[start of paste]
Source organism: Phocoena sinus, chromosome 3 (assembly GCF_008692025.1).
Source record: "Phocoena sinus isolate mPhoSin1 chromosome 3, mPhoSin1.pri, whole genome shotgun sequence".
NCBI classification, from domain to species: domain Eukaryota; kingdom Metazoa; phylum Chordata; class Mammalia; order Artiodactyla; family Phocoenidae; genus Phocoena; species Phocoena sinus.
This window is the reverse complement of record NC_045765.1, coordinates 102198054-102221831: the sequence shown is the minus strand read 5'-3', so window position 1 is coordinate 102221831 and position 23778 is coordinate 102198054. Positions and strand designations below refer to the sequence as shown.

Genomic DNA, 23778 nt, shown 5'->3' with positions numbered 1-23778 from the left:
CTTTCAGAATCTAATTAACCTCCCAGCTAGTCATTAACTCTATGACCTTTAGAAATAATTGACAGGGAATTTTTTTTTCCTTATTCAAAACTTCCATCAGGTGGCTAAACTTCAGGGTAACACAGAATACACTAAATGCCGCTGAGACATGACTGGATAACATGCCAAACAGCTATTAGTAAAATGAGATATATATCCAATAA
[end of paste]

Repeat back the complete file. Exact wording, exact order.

Source organism: Phocoena sinus, chromosome 3 (assembly GCF_008692025.1).
Source record: "Phocoena sinus isolate mPhoSin1 chromosome 3, mPhoSin1.pri, whole genome shotgun sequence".
NCBI classification, from domain to species: domain Eukaryota; kingdom Metazoa; phylum Chordata; class Mammalia; order Artiodactyla; family Phocoenidae; genus Phocoena; species Phocoena sinus.
This window is the reverse complement of record NC_045765.1, coordinates 102198054-102221831: the sequence shown is the minus strand read 5'-3', so window position 1 is coordinate 102221831 and position 23778 is coordinate 102198054. Positions and strand designations below refer to the sequence as shown.

Genomic DNA, 23778 nt, shown 5'->3' with positions numbered 1-23778 from the left:
CTTTCAGAATCTAATTAACCTCCCAGCTAGTCATTAACTCTATGACCTTTAGAAATAATTGACAGGGAATTTTTTTTTCCTTATTCAAAACTTCCATCAGGTGGCTAAACTTCAGGGTAACACAGAATACACTAAATGCCGCTGAGACATGACTGGATAACATGCCAAACAGCTATTAGTAAAATGAGATATATATCCAATAA